NASA astronauts
NASA astronauts Butch Wilmore and Sunita Williams walk at NASA's Kennedy Space Center, ahead of Boeing's Starliner-1 Crew Flight Test (CFT) mission. Image Credit: Reuters

Boeing Co. and NASA will again try to launch the first crew to orbit on the company's long-delayed space taxi following a helium leak delay last month.

The company's spacecraft, the CST-100 Starliner, is set to take off on Saturday from Cape Canaveral, Florida, at 12:25 p.m. local time. It will carry NASA astronauts Sunita "Suni" Williams and Barry "Butch" Wilmore to the International Space Station where they will attempt to dock around midday Sunday for a roughly week-long stay.

Saturday's flight is a critical test for NASA to prove Starliner can safely carry people to and from the ISS under the US space agency's Commercial Crew Program. In 2014, NASA awarded Boeing $4.2 billion and Elon Musk's SpaceX $2.6 billion in contracts to create vehicles to ferry the agency's astronauts to space.

While Starliner has fallen seven years behind schedule due to a long line of technical glitches and failures, SpaceX has launched nine separate crews to the space station for NASA since 2020.

The repeated delays have added mounting pressure for Boeing, which has racked up roughly $1.5 billion in cost overruns on the program. The company's defense and space division is expected to lose money during the second quarter, Chief Financial Officer Brian West told a conference in May, citing "cost pressure" on fixed-price contracts.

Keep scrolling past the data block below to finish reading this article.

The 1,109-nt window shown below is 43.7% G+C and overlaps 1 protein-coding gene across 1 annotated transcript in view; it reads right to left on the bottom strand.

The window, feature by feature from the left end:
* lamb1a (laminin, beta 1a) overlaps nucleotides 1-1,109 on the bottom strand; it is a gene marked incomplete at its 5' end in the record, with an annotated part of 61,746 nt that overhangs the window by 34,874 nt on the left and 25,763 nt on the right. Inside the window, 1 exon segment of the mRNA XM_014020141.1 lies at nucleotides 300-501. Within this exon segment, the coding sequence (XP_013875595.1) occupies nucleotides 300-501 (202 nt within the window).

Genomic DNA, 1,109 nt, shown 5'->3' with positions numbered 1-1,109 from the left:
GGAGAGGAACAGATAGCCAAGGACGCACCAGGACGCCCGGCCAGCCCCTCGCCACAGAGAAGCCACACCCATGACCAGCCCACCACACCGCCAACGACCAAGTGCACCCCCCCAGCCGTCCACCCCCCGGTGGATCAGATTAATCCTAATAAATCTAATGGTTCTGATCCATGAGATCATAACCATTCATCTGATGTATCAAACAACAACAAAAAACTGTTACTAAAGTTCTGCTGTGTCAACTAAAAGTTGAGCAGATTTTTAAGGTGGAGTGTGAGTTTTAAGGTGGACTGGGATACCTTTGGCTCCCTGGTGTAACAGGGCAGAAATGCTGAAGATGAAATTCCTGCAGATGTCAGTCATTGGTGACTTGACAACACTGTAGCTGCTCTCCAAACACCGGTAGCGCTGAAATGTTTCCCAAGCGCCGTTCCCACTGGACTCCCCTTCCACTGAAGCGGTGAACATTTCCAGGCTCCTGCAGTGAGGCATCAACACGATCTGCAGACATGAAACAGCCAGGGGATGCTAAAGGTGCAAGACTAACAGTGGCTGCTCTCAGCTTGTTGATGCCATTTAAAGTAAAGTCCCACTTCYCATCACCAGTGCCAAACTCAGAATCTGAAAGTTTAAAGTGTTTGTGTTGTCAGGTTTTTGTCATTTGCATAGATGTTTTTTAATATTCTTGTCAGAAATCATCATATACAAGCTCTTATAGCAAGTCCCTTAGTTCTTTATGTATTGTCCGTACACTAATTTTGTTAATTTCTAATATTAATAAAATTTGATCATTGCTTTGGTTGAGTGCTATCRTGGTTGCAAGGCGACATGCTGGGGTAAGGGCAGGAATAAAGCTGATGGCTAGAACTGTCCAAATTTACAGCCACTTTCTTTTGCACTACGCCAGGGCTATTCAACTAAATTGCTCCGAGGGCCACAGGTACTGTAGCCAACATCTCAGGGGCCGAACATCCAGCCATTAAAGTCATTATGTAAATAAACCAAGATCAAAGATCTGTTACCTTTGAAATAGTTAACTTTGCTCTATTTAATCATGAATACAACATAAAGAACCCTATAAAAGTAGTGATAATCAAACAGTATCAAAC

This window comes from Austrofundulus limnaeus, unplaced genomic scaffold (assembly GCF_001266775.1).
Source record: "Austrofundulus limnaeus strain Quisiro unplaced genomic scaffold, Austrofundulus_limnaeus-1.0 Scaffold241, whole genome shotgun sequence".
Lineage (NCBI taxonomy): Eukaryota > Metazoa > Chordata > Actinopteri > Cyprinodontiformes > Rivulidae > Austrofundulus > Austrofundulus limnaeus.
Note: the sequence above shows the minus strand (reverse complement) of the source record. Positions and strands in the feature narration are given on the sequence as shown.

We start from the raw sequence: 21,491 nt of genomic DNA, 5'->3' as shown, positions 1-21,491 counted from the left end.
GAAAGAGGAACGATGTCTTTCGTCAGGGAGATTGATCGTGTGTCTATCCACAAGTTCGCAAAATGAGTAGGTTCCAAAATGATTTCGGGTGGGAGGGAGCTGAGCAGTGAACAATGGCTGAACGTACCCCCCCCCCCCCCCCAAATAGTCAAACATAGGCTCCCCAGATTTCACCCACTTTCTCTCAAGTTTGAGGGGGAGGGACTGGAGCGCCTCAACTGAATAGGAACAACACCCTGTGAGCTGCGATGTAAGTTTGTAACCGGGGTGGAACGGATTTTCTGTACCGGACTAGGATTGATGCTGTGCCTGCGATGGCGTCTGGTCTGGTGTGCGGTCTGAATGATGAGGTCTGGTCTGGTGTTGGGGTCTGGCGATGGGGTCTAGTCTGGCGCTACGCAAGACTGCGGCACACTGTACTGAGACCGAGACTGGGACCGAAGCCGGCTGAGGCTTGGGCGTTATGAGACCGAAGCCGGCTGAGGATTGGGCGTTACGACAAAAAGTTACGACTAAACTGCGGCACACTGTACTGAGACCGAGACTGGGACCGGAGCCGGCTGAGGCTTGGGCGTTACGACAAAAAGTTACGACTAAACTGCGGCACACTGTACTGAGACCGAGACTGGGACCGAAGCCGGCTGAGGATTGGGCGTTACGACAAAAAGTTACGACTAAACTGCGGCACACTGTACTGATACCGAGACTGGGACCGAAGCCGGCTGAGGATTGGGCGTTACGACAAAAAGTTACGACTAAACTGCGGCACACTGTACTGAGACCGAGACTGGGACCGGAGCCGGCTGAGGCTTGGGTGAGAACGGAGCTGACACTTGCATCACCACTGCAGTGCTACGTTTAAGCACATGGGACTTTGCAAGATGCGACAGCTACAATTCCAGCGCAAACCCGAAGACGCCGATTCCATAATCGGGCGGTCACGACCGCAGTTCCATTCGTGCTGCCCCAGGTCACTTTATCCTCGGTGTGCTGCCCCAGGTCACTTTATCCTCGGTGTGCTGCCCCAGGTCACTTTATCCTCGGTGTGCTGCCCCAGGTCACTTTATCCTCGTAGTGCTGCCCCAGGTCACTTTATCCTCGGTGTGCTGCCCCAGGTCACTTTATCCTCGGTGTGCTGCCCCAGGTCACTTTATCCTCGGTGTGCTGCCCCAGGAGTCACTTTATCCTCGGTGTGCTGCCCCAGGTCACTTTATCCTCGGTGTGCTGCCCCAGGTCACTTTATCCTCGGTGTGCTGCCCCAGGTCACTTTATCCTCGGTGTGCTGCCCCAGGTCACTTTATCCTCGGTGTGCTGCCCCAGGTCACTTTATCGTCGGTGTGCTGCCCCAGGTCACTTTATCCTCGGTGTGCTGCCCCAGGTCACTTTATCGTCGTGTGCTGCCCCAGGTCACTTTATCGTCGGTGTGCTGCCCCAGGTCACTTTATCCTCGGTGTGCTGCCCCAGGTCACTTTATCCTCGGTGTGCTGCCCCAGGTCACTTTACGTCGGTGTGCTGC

No matter what happens with this launch, Boeing faces questions about the long-term vision for its space business. It's unclear whether Starliner will be used beyond a half-dozen more missions to the ISS for NASA. Late last year, West told a small gathering of investors that the company has a decision to make about future investment in the program, Bloomberg has reported.

The Saturday launch target comes after weeks of uncertainty about when this mission would get off the ground. NASA and Boeing tried to launch on May 6, but mission controllers stopped the countdown after noticing some weird behavior with a valve inside the rocket, forcing Williams and Wilmore to exit the spacecraft and wait for another launch day.

Engineers replaced the valve, but the launch was delayed again after Boeing discovered a helium leak on one of Starliner's many thrusters. After weeks of analysis and meetings, Boeing and NASA ultimately decided to move forward with the launch without fixing the leak, saying it did not pose a safety issue and that engineers would monitor it throughout the flight.

"We could handle up to four more leaks, and we could handle this particular leak if that leak rate were to grow even up to 100 times," Steve Stich, NASA's manager for the agency's Commercial Crew Program, said at a news conference.

It's possible that the fresh launch delays will force Boeing to take another incremental charge on Starliner, JPMorgan analyst Seth Seifman said in a May 27 research note.

If Starliner is able to successfully dock with the space station, Williams and Wilmore will stay aboard about a week. The crew has tentative plans to return to Earth as early as June 10 inside Boeing's space taxi, which is set to land in the southwestern United States under parachutes.